“The aim of public education is not to fill the young of the species with knowledge and awaken their intelligence. . . . Nothing could be further from the truth. The aim . . . is simply to reduce as many individuals as possible to the same safe level, to breed and train a standardized citizenry, to put down dissent and originality. That is its aim in the United States. . . . “ Henry Mencken, The American Mercury, April 1924.
What would you say or do if you discovered that the public school system is teaching your children that it is okay to kill people for fun, cheat on their tests, or lie to their parents?
Dr. Justin McBrayer, an associate professor of philosophy at Fort Lewis College in Durango, Colorado, in an article for the New York Times, said he is amazed that many college freshman view moral claims as mere opinions that are not true or are only relative to a culture. Given the presence of moral relativism in some academic circles, some naturally assume that professors like himself are to blame, which isn’t the case. McBrayer argues that students are already indoctrinated with moral relativism before they start college. The way the children are being taught about fact and opinion in government indoctrination centers ensures that a moral relativistic view prevails.
For those unfamiliar with the term moral relativism, it is a philosophy that asserts there is no global, absolute moral law that applies to all people, for all time, and in all places. Instead of an objective moral law, it espouses a qualified view, especially in the areas of individual moral practice where personal and situational encounters supposedly dictate the correct moral position. To sum it up neatly, Friedrich Nietzsche wrote, “you have your way, I have my way. As for the right way, it does not exist.”
Common Core standards used by a majority of K-12 programs require that students be able to “distinguish among fact, opinion, and reasoned judgment in a text.” As such, Common Core teaches that a fact is something that is true, that can be tested or proven while, an opinion, is something that you feel or believe. So what’s wrong with this distinction and how does it undermine the view that there are objective moral facts?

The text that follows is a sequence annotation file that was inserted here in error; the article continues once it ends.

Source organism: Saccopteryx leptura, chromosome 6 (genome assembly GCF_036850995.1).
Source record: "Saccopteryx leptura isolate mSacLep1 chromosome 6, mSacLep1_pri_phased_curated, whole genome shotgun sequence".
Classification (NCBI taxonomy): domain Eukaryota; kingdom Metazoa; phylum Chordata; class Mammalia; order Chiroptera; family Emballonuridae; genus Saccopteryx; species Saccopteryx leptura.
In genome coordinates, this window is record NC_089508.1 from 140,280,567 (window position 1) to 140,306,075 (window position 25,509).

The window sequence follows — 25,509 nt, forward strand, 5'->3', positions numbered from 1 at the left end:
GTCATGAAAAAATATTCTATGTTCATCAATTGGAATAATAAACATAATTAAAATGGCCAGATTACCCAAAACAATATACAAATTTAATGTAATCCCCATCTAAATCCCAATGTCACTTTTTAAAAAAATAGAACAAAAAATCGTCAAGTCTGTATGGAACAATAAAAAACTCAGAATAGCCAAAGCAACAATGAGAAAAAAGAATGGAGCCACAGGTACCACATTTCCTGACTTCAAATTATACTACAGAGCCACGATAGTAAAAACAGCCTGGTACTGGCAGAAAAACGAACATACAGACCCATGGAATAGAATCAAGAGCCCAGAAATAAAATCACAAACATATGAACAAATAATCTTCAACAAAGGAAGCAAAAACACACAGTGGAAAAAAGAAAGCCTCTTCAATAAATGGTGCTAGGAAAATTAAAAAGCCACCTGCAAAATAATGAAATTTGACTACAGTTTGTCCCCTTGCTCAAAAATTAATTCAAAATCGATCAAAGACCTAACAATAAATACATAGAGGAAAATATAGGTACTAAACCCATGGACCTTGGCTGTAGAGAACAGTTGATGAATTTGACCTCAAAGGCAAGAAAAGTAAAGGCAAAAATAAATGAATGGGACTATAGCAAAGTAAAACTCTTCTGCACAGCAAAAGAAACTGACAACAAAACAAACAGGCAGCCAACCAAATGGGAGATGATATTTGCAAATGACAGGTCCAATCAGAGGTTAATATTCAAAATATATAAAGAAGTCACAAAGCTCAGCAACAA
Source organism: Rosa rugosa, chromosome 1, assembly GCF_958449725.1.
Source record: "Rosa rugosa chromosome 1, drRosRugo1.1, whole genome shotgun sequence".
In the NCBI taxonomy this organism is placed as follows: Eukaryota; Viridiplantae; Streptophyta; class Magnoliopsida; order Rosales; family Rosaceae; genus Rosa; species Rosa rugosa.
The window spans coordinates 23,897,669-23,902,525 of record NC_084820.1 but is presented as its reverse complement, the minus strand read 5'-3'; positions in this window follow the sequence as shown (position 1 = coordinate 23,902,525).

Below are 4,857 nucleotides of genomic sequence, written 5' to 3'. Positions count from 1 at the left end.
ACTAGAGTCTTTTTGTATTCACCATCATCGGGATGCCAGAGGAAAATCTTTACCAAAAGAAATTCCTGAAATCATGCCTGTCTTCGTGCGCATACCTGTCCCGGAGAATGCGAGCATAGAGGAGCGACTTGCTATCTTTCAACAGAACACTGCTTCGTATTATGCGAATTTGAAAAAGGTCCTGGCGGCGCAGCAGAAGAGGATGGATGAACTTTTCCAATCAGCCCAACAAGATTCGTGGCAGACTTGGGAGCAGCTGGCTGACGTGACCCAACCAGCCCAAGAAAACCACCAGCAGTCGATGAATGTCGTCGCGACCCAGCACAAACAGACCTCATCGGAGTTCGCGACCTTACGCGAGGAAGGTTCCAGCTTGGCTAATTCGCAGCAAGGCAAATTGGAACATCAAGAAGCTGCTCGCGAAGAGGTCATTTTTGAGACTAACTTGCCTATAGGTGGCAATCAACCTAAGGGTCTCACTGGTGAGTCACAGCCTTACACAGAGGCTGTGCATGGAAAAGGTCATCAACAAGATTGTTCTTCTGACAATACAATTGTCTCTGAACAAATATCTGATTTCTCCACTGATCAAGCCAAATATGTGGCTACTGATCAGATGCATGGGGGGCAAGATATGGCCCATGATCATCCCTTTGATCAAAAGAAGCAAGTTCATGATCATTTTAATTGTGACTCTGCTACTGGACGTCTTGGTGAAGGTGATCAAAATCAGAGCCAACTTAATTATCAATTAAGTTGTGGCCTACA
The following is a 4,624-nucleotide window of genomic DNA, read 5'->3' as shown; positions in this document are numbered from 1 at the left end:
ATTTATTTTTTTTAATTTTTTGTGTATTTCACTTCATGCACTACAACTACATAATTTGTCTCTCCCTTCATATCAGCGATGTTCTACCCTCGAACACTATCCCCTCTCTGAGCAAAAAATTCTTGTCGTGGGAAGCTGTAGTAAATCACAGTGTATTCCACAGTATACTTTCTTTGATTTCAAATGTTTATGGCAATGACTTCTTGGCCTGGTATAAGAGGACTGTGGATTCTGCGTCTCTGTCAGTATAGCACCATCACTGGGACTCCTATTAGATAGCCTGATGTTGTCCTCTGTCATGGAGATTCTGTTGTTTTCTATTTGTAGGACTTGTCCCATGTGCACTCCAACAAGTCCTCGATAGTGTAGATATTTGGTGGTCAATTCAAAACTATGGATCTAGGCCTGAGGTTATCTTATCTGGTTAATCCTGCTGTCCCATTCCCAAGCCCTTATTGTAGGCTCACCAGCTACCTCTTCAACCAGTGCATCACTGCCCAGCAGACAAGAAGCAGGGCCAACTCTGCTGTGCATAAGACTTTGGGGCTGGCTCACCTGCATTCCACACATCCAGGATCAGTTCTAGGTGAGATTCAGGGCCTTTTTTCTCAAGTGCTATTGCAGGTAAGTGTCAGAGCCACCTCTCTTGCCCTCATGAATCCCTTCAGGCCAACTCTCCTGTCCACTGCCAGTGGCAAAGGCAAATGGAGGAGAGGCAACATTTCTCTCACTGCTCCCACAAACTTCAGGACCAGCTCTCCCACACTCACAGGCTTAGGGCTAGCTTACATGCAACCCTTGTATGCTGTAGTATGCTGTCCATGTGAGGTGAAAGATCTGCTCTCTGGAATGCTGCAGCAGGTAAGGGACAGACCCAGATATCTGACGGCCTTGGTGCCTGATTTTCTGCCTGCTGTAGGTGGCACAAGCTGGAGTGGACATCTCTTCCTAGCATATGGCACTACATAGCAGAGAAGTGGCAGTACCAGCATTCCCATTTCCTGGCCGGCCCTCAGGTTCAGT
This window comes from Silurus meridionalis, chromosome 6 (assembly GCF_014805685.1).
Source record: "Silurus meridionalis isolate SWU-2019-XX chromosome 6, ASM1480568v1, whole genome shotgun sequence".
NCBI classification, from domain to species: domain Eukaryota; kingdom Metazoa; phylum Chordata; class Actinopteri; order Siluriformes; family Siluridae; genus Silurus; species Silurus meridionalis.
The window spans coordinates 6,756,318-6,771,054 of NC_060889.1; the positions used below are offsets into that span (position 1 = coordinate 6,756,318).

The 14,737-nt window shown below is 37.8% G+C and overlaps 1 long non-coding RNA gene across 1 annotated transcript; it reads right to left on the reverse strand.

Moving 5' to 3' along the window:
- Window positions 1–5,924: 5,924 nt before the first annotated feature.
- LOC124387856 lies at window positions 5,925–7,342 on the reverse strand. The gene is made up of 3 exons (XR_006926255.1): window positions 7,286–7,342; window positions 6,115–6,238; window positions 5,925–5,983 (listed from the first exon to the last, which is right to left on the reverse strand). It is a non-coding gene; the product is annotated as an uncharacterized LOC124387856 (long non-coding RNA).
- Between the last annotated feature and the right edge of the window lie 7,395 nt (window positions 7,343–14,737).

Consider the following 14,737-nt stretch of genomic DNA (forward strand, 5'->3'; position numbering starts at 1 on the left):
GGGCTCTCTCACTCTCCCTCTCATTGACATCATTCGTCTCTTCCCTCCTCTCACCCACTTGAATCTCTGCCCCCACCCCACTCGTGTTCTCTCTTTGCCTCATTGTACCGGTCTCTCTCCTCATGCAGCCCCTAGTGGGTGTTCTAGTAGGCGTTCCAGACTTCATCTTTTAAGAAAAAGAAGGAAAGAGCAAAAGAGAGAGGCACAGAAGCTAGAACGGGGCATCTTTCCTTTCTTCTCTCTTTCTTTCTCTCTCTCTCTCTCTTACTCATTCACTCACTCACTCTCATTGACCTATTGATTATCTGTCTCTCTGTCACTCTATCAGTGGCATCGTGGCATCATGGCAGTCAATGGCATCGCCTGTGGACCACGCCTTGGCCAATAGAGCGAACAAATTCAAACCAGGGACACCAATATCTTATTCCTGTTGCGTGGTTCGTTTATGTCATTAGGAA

First, the definition of a fact waffles between truth and proof, two obviously different things. Things can be true even if no one can prove it. For example it could be true that there is life elsewhere in the universe even though, at this point, there is no way to prove it. Conversely, many things once “proved” turned out to be false. For example, many people once thought the earth was flat. If proof is required for facts, then facts become person-relative. Something might be a fact for me if I can prove it to my satisfaction but not a fact for you if you can’t.
Mary Anne Marcella, a New York school teacher, said that the testing of Common Core State Standards is being used to ultimately transfer local control, in violation of the Tenth Amendment, to the federal government. Teachers in states that have signed on to Common Core are forced to use compliant textbooks, modules and performance assessments that have moral relativism as a common thread woven throughout the material.
The purpose of Common Core is not revealed in the standards but in the view that there are no absolute truths or values, that what is new is better than what comes from previous generations of knowledge, and in the teaching of “higher order thinking” which is attained when a child no longer believes in right and wrong.
One aim of a liberal arts or classical education is the search for objective truth. That search is based on the presumption that moral facts, e.g. “all men are created equal,” and “murder is wrong”, do exist and that education should focus on imparting knowledge, not a leftist agenda. In the real world, where adults must exercise their moral knowledge and reasoning to conduct themselves in society, the stakes are greater. There, consistency demands that we acknowledge the existence of moral facts. If it is not true that it is wrong to murder someone with whom you disagree, how can society be outraged? If there are no truths about what is good, valuable or right, how can we prosecute people for crimes against humanity? If it is not true that all humans are created equal, then why vote for any political system that doesn’t benefit you over others?
“A spirit of license makes a man refuse to commit himself to any standards….When society reaches this stage, and there is no standard of right and wrong outside of the individual himself, then the individual is defenseless against the onslaught of cruder and more violent men who proclaim their own subjective sense of values. Once my idea of morality is just as good as your idea of morality, then the morality that is going to prevail is the morality that is stronger.” Archbishop Fulton J. Sheen